After a series of unsuccessful attempts to curb damage to the ice, the athletics department has decided to ban broomball from the hockey rink.
According to Ben Lamb, associate director for student involvement at the Office of Student Life, the decision came from concern about the safety of the ice for hockey players following broomball tournaments. The Athletic Department fears that the damage to the ice caused by dirt from shoes being frozen into it could cause skaters to trip and fall.
“Salt and dirt from shoes has continually gotten on the ice, which then embeds itself in when the zamboni runs over it,” Lamb said. “When a skate then hits these small pieces of stone and dirt, it ruins the blade and could cause injury to the skater. For several years attempts have been made to make people clean their shoes and such, but the issue has continued.”
According to Robert Fisher, interim director of athletics and physical education, students in past years have been asked to clean their shoes before going onto the ice or to bring a clean change of shoes with them to the tournament, but despite these efforts dirt and salt debris have become embedded in the rink. This year, the persistence of the problem has caused the rink to be off-limits to broomball tournaments.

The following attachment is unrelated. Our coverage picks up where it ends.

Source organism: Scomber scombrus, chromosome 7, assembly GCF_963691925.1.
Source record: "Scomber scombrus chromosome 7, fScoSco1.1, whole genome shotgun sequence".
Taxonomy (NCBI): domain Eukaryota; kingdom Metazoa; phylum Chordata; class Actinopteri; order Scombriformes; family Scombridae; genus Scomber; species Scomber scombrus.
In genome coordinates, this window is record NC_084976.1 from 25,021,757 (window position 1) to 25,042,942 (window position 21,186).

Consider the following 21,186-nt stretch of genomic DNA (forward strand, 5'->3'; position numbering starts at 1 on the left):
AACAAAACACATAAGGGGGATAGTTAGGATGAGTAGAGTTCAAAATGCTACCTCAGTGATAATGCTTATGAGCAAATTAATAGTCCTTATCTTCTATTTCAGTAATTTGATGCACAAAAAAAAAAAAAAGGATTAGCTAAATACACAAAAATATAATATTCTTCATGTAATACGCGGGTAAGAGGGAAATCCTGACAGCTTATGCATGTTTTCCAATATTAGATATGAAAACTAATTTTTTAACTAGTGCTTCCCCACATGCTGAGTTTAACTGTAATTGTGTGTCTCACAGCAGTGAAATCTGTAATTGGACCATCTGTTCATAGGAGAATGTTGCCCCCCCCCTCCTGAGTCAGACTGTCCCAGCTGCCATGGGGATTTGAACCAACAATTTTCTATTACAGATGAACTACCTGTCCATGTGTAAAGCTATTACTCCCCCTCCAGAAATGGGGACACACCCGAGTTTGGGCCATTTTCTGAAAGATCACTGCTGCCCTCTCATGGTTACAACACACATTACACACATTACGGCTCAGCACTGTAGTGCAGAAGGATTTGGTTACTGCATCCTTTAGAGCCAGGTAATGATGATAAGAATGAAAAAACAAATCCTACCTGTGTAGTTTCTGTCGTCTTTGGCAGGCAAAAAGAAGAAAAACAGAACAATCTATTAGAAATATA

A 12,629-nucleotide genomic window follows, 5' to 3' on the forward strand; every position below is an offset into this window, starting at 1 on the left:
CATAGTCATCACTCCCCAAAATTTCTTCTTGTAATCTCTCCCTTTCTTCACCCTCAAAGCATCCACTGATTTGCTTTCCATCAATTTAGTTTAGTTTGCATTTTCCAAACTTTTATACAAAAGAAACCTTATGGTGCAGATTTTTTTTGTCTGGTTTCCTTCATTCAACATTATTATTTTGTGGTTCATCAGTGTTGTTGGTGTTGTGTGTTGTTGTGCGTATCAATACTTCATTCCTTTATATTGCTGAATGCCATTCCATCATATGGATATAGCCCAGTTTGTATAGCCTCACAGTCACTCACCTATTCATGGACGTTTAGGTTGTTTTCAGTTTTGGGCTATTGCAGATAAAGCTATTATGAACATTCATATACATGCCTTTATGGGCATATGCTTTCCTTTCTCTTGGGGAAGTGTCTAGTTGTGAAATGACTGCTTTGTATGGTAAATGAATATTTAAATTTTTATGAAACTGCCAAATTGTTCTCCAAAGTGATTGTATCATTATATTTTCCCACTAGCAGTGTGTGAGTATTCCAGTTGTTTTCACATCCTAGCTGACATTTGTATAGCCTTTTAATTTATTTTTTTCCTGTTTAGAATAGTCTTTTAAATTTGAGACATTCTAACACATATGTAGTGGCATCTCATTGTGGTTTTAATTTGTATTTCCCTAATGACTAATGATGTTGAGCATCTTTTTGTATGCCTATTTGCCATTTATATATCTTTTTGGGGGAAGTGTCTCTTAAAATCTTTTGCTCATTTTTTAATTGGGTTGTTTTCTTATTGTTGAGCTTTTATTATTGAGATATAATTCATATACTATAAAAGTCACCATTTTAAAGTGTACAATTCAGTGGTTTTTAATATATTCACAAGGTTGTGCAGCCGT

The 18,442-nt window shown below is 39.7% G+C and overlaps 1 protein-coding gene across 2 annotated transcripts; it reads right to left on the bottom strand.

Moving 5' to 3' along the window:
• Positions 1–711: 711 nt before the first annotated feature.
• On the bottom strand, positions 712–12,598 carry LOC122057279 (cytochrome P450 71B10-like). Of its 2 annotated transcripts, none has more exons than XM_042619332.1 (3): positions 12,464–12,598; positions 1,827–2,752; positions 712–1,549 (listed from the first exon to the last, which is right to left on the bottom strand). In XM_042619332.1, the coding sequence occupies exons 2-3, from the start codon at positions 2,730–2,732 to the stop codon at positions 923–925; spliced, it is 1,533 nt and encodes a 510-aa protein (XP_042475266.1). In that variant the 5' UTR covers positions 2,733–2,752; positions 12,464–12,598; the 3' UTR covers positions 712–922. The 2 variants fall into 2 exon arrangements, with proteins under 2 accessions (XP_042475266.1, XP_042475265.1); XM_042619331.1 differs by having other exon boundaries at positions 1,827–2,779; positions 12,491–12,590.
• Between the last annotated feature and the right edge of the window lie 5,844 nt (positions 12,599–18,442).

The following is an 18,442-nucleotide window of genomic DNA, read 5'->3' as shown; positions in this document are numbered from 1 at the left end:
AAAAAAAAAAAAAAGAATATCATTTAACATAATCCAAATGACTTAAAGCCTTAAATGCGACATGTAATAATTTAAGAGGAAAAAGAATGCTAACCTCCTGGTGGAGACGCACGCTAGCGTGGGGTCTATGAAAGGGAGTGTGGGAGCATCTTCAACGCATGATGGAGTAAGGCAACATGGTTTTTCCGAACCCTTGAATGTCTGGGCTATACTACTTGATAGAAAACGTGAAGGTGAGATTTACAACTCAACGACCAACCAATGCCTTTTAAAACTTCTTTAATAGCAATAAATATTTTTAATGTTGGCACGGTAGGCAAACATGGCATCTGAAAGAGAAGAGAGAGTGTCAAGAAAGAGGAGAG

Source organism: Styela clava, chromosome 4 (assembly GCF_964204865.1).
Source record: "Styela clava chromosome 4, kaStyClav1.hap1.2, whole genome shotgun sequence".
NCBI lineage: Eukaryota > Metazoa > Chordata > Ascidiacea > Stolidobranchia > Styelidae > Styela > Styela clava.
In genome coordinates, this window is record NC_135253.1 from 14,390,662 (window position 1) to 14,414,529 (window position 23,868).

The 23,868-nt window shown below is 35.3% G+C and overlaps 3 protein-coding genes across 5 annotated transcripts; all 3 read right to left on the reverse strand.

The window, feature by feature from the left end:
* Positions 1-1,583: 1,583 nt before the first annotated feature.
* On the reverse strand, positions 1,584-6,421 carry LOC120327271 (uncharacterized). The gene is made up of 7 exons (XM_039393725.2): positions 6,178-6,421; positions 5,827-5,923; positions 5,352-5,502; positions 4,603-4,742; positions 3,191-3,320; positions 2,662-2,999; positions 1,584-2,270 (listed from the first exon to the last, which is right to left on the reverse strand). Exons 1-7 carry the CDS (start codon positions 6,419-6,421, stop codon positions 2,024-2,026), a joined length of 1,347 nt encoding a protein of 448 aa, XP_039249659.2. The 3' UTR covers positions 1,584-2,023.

“We have tried asking players to bring shoes that they did not wear to the rink to play with,” Fisher said. “We have tried placing a bucket of water so that players can clean their shoes before stepping on the ice.
“None of these efforts have worked. The dirt and sand from street shoes is deposited on the ice. It is especially dangerous when it lodges in the small skate marks in the ice and is then frozen into the ice layer by the zamboni. This dirt ruins the skate blades and can create dangerous situations for skaters,” Fisher said.
Broomball itself is not banned on campus, but if students wish to continue the tradition, they will have to find another rink to play in as the decision to ban broomball from the hockey rink will not be reversed. Suggestions have included the creation of a temporary rink in Towne Field House or an outdoor rink on Paresky lawn. However, Lamb is skeptical that unless students take action soon, it is unlikely that a consensus on a new location will be reached in time for Winter Study, when broomball tournaments usually take place.
Fisher is hopeful that the rink’s unavailability won’t spell the end for broomball. “I hope we can find a place and the interest to play it outside,” said Fisher. “I hope plans to find another alternative are serious. I think the activity is good one for our students and I hope that Student Life will be able to work with Facilities to build a temporary outside ice rink for this purpose. It is my understanding that this is how broomball is played on other campuses.”